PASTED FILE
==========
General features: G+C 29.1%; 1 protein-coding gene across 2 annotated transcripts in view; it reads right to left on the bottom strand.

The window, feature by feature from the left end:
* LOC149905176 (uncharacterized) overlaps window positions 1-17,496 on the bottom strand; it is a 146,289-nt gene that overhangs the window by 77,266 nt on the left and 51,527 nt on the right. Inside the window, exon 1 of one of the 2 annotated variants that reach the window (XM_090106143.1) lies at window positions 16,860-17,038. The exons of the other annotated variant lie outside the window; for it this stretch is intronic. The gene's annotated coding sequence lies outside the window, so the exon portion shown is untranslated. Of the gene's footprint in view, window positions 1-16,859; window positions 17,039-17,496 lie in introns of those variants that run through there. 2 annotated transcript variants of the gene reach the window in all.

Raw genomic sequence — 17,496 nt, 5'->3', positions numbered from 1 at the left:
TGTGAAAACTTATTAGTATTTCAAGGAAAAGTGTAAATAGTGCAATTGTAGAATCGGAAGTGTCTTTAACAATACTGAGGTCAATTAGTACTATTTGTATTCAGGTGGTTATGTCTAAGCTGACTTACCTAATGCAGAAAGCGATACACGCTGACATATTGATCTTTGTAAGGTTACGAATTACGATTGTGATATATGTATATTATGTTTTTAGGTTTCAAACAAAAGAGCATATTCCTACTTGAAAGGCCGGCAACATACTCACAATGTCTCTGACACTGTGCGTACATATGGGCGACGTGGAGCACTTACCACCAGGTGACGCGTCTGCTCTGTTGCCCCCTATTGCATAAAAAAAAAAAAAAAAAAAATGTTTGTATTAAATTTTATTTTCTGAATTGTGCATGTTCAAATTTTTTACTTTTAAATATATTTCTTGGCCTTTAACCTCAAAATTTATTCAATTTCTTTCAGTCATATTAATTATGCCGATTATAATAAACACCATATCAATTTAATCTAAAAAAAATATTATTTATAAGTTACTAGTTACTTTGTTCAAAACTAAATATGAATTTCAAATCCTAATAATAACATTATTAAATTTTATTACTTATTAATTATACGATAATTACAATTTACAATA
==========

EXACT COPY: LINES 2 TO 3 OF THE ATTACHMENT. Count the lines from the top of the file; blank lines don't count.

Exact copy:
The window, feature by feature from the left end:
* LOC149905176 (uncharacterized) overlaps window positions 1-17,496 on the bottom strand; it is a 146,289-nt gene that overhangs the window by 77,266 nt on the left and 51,527 nt on the right. Inside the window, exon 1 of one of the 2 annotated variants that reach the window (XM_090106143.1) lies at window positions 16,860-17,038. The exons of the other annotated variant lie outside the window; for it this stretch is intronic. The gene's annotated coding sequence lies outside the window, so the exon portion shown is untranslated. Of the gene's footprint in view, window positions 1-16,859; window positions 17,039-17,496 lie in introns of those variants that run through there. 2 annotated transcript variants of the gene reach the window in all.